Electronic Crimes law used only against those questioning state narrative: Farhatullah Babar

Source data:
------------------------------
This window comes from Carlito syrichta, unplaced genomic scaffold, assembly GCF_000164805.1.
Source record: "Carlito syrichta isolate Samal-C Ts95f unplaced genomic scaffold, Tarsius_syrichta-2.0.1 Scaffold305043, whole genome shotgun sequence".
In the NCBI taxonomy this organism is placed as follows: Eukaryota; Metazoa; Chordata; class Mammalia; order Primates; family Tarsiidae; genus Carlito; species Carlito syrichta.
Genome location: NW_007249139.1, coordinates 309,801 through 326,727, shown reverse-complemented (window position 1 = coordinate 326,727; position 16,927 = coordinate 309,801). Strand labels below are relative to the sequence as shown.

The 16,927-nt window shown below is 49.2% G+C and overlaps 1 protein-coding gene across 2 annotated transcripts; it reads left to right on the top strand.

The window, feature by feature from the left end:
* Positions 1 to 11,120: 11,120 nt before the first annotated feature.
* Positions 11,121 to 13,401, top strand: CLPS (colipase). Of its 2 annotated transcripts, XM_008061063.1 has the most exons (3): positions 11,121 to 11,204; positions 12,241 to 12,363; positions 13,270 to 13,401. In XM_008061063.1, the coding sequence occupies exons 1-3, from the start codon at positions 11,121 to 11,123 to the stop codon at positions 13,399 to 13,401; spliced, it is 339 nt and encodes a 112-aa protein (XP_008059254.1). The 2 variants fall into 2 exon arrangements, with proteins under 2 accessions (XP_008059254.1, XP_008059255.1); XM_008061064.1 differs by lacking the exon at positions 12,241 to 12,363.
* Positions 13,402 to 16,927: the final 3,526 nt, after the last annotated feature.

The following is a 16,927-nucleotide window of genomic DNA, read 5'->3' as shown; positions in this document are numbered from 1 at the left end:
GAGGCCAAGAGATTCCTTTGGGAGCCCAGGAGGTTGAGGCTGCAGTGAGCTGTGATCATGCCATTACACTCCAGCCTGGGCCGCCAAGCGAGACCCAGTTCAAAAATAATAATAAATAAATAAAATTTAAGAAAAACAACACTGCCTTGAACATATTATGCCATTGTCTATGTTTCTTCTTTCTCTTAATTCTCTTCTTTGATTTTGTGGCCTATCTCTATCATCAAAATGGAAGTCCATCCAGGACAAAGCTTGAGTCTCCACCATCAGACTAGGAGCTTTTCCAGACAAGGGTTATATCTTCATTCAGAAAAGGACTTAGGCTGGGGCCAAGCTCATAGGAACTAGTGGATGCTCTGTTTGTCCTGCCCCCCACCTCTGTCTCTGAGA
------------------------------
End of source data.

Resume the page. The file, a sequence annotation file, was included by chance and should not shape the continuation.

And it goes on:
Islamabad: The implementation of the Prevention of Electronic Crimes Act 2016 (PECA) shows that while the state has ignored hate speech and religious extremism on the social media it has fallen with a heavy hand on those questioning the state narrative. This was stated by Secretary General of the PPPP former Senator Farhatullah Babar at a round table on social media and democracy organized by Democracy Reporting International in a local hotel in Islamabad. Those who have challenged state narrative on the social media have either faced disappearances or arrested by arbitrarily interpreting PECA. A journalist in Balochistan was arrested recently under PECA allegedly for questioning the protection money charged from the private mine owners, he said. He was later set free after the Senate Information Committee took notice. He said that PECA mandates the investigation agency FIA to place before the Parliament its report every six months but this was not being done because it can result in exposing the gross misapplication of the law. He said that the 2016 Act is now being further amended by adding six more clauses to it dealing with dissemination of content outraging religious feelings of anyone, defiling of a copy of the Holy Quran, blasphemy, derogatory remarks in respect of holy personages, and someone calling himself Muslim while he is not. All these six offences are already in there in the PPC and there is no need to include them in electronic crimes law. Complications arise when an offence is mentioned in two different laws, he said. Babar also demanded that rules and regulations under PECA should be framed. He called for a thorough parliamentary debate on the operation of the law during the past 30 months so as to identify its shortcomings and remove them by making suitable amendments. The seminar was also addressed by Afrasiab Khattak, Bushra Gohar and others.